International Union of Electrical, Radio and Machine Workers, AFL-CIO, and Local 301 of that union brought an action against General Electric Co. (GE) in the District Court for the Southern District of New York pursuant to § 301(a) of the Taft-Hartley Act, 29 U.S.C. § 185(a). They claimed that GE's substitution of day work rates for the more remunerative incentive system of pay for 3000 workers at its Schenectady, N.Y., plant violated a collective bargaining agreement. Judge Cooper denied their motion for a temporary injunction, and they appealed, 28 U.S.C. § 1292(a)(1). Thereafter Local 301 and GE settled their differences and entered into a stipulation of dismissal of the action as between them. The Local's appeal is therefore dismissed.
GE contends that the settlement with the Local mooted the action as to the International and has moved to dismiss the latter's appeal. The International denies the Local's power to settle the controversy. It would be improper for us to attempt to resolve this issue without an evidentiary hearing fully exploring the history of the bargaining relationship and of the respective roles of this and other locals and of the International, which the district court must hold in any event if the International wishes to proceed.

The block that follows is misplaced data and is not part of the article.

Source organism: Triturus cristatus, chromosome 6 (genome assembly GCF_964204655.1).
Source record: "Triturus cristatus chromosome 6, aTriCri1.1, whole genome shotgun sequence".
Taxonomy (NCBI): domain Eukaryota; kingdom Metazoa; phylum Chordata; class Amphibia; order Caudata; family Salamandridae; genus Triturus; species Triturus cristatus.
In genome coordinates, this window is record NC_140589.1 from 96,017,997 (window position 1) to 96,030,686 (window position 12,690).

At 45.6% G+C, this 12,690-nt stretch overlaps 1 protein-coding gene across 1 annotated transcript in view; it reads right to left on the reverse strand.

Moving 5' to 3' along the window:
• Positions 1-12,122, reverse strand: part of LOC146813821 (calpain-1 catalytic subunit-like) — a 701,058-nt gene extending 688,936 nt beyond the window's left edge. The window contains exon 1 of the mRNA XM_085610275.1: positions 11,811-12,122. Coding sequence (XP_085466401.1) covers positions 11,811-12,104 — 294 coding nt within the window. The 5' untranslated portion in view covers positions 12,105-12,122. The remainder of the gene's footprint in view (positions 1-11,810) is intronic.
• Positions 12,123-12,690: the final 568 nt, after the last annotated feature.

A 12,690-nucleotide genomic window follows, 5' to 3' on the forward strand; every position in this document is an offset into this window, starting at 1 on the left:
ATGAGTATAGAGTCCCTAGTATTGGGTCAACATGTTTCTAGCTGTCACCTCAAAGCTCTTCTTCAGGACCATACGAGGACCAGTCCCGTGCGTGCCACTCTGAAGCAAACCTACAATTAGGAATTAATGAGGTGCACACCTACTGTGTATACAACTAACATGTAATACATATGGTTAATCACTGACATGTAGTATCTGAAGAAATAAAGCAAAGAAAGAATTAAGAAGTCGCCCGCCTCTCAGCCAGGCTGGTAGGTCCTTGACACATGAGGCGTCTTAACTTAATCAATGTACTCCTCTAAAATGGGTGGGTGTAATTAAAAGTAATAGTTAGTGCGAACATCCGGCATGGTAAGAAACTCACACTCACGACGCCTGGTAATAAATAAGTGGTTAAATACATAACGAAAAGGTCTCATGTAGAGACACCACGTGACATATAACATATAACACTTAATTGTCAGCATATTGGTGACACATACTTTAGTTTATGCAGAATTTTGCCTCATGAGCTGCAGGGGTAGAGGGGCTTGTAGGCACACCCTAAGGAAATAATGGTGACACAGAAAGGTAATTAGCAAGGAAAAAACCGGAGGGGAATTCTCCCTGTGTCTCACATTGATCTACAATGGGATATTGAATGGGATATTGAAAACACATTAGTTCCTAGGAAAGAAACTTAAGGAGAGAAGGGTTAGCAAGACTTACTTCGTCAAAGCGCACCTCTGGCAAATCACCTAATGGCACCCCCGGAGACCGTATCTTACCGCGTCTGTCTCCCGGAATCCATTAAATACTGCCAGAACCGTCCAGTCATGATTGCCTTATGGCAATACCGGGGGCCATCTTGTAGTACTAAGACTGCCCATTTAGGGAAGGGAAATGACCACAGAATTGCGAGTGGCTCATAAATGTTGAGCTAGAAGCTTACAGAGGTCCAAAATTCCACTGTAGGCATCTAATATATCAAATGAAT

Judge Cooper rested denial of the temporary injunction on two grounds. One was his belief that § 7 of the Norris-La Guardia Act, 29 U.S.C. § 107, was applicable, see Publishers' Ass'n v. New York Mailers' Union, 317 F.2d 624 (2 Cir.), cert. granted, 375 U.S. 901, 84 S. Ct. 192, 11 L. Ed. 2d 142 (1963), judgment vacated in part for dismissal as moot, 376 U.S. 775, 12 L. Ed. 2d 82, 84 S. Ct. 1132 (1964), but that he could not make certain findings mandatory thereunder, notably that "unlawful acts" had been or would be committed by GE unless restrained, § 107(a). The other was the kind of considerations normally weighed in granting or denying interlocutory relief. The International attacks the judge's summary of the latter as failing to recognize, or to recognize adequately, the International's interest in seeing to the performance of GE's contract, as distinguished from the employees' interest in their wages, which might be adequately protected by an eventual money judgment. Granting that, on the International's reading of the contract, this interest qualified for equitable protection, cf. AFL v. Watson, 327 U.S. 582, 90 L. Ed. 873, 66 S. Ct. 761 (1946), it does not follow that this is so overwhelming as to require a district judge to grant a temporary injunction in the face of other factors which point to denial pending decision on the merits. We would be especially reluctant to interfere with what we read as such a discretionary denial of a temporary injunction when there is a serious question of the International's standing to proceed at all. These same reasons make the case in its present posture singularly inappropriate for considering the contention, seriously pressed by the International, that the Publishers' decision is inapposite, or requires reexamination, or both.